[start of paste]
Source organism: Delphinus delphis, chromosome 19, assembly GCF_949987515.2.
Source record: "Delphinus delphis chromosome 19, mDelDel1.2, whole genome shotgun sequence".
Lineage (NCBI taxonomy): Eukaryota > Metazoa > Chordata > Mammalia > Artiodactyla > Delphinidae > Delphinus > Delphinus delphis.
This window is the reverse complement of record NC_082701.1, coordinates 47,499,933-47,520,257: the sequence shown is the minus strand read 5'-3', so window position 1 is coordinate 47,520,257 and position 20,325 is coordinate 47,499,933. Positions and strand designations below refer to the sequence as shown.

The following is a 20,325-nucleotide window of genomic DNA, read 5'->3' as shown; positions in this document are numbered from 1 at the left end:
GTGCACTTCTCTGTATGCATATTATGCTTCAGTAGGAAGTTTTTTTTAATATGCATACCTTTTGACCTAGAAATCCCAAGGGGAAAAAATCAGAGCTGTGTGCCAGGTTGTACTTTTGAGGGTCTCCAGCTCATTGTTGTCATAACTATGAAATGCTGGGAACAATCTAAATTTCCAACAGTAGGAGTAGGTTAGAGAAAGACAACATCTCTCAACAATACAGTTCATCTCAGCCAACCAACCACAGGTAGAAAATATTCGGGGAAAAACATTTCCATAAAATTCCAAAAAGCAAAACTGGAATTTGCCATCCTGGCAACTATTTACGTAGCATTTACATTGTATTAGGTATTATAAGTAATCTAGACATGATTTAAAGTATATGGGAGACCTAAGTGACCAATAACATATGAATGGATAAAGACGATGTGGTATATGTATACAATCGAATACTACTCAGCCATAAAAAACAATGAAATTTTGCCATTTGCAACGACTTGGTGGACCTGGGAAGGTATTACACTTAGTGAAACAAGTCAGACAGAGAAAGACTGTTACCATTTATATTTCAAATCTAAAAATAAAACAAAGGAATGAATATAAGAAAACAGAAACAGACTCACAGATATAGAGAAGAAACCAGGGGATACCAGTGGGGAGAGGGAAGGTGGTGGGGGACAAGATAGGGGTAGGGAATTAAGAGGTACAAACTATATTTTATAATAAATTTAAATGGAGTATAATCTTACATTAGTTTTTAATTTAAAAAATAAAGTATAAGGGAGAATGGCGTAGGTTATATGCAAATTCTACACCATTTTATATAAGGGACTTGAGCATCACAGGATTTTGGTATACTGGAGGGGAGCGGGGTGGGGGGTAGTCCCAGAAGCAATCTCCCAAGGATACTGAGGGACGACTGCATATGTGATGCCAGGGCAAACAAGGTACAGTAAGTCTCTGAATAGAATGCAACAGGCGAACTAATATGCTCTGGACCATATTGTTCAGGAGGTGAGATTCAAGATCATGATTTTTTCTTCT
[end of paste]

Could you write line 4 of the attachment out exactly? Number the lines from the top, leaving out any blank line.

This window is the reverse complement of record NC_082701.1, coordinates 47,499,933-47,520,257: the sequence shown is the minus strand read 5'-3', so window position 1 is coordinate 47,520,257 and position 20,325 is coordinate 47,499,933. Positions and strand designations below refer to the sequence as shown.